Monday, October 27, 2014

The Five Ages of Collection Management

When I rebooted this blog back in July I promised that now I was no longer SPNHC president, I would be able to tell it like it is. I’ve spent quite a few years thinking about the profession of collections care, but I’ve always had to temper what I really felt against my desire to attract new, talented people into museums. But now I feel the need to balance that with a healthy dose of reality, and so I present for your attention The Five Ages of Collection Management.

The twenties. Freshly minted from your undergraduate degree or from grad school, you secure a job working with museum collections. Your knowledge is pitifully deficient, but you are confident and energetic and eager to learn. You are genuinely baffled by the negativity of your more experienced colleagues, because this is the best job in the world!

The thirties. This is when you hit your stride, the combination of energy and a few years’ experience making for a killer one-two punch that will allow you to remorselessly drive through almost any obstacle placed in your way. You will reorganize, re-curate, and upgrade collections and revel in the belief that you are genuinely making a difference. You are a collections warrior. Nothing can stop you.

The forties. By now you’re starting to look for new challenges and potentially new positions. Strangely, most of these opportunities, if they exist at all, seem to involve lateral moves to similar jobs in different institutions. Your contemporaries in other professions have passed you by, and you start to get a nagging sensation that you may be in this job for a long time.

The fifties. Oh dear. You may have moved institutions one or more times, and maybe got an ad hominem promotion, but you’re still doing more-or-less the same job you did in your thirties. You now work for a curator who’s younger than you are, who’s looking to “shake things up a bit.” She’s eager to see you “grow” in your job. After more than twenty years, you’re wondering what’s left to grow.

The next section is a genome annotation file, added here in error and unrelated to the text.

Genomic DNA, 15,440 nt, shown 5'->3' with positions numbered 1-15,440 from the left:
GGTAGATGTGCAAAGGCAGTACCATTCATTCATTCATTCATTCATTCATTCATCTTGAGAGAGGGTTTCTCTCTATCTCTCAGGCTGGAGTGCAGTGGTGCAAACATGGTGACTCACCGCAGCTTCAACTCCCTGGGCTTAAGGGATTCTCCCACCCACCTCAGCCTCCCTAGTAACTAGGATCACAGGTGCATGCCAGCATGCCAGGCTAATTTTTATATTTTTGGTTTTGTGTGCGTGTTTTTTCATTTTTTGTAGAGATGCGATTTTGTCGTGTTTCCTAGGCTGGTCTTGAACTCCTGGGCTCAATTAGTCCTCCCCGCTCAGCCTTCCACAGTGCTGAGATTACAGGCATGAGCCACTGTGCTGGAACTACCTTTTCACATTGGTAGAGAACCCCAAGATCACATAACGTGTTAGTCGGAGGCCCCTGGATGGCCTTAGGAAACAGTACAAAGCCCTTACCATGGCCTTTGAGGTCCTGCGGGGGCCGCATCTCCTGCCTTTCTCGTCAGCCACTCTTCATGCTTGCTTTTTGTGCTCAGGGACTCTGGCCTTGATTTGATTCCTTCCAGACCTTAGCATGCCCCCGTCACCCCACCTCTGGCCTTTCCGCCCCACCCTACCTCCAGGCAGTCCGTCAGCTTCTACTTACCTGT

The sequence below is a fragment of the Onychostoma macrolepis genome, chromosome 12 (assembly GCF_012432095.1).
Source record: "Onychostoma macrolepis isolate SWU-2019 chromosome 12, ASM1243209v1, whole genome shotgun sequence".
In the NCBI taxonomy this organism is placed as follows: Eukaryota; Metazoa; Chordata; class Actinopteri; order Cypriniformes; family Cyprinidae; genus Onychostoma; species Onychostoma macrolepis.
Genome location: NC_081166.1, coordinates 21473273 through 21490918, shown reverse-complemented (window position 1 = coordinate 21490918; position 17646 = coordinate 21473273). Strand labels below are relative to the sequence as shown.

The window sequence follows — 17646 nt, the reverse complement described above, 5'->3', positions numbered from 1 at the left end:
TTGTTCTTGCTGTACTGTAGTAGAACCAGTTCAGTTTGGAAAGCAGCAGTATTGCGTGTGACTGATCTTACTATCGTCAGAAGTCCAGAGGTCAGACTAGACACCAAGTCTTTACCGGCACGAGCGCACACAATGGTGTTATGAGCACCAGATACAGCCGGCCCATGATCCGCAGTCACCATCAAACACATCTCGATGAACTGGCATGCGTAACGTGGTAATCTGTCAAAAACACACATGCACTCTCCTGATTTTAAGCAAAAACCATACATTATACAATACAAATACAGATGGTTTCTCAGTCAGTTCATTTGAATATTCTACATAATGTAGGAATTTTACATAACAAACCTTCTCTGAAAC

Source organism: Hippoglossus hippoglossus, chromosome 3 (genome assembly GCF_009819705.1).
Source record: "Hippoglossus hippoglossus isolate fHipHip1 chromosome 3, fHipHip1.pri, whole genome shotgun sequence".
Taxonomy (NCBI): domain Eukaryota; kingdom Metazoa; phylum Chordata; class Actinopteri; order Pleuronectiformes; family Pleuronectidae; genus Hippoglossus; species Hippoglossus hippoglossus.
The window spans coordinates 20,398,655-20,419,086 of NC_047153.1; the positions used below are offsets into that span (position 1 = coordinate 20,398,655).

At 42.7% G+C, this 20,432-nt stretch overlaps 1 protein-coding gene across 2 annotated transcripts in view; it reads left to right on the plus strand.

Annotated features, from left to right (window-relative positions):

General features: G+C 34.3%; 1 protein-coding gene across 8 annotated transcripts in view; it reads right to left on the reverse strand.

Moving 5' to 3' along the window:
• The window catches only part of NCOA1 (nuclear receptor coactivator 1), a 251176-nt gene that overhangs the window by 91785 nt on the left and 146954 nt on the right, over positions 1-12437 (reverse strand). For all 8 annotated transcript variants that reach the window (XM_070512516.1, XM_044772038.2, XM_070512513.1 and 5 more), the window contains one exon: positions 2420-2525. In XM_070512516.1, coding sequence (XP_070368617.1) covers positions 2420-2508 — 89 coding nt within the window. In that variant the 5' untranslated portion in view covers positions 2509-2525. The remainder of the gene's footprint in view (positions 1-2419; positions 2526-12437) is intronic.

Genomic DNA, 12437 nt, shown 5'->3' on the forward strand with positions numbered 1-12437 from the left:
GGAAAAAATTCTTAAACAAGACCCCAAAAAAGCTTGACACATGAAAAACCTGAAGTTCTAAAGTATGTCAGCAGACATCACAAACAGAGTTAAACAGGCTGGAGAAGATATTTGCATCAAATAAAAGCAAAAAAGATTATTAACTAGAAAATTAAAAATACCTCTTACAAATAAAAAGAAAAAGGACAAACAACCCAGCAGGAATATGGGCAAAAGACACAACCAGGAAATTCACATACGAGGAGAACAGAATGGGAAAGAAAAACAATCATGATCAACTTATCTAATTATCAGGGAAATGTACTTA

The sixties. With retirement beckoning, you’re still there. That world-conquering enthusiasm has atrophied; you still love the collections, but now you’re only interested in being left alone to research the history of some of your more obscure collectors. Your supervisors are comparing you unfavorably to the younger generation of collection managers and wondering whether you could be persuaded to take early retirement to make room for someone younger. Where did it all go wrong?

Well first up, it’s possible that it may not have gone wrong at all. There are some people out there who enjoy their job so much that the thought of doing the same thing for forty years holds no qualms at all. If you’re fortunate enough to be one of those people, good luck to you and you probably don’t need to read the rest of this post.

For everyone else, there are some solid reasons why collection management isn’t much of a “career” in the sense that this word is usually understood. There are a very small number of jobs worldwide, and those jobs are fairly specialized. Perversely, this means that they’re not particularly valued, because there’s no job market – it’s not like your employer has to be aggressive with salary and other benefits, either to recruit you or to stop you moving on.

Once you’ve got a job, you’re likely to find yourself in a fairly “flat” (i.e. non hierarchical) management structure. Most collection managers (at least in the American system) report to a curator and if they’re lucky they’ll have a collections assistant working for them; many don’t. For a collections assistant, there is at least the possibility of promotion to collections manager, but if curators are tenured, academic positions in your institution then that’s probably as far as promotion in-house will go.

Some institutions recognize this and have mechanisms to reward staff in post, by giving them additional salary and responsibilities. Unfortunately, the reality of a flat management system is that someone always has to do the basic work, and if there’s no one below you, that person is you. So your career development is less like climbing a ladder, and more like doing a reverse bungee jump; however high you climb, you’re still going to have to pack those loans.

At the same time, paradoxically, our jobs are both highly sought-after and technically challenging. They tend to attract smart, well-qualified people. So the potential for frustration is high. There is also – as Beth Merritt recently pointed out in an excellent CFM blog post – the problem of entitlement; smart, talented people working for poor wages in a structure that has no potential for promotion often end up thinking that merely by turning up every day they are doing their museum a favor, because they could be earning more elsewhere. This is a particularly toxic situation and lies at the root of many of the personnel problems that affect museums.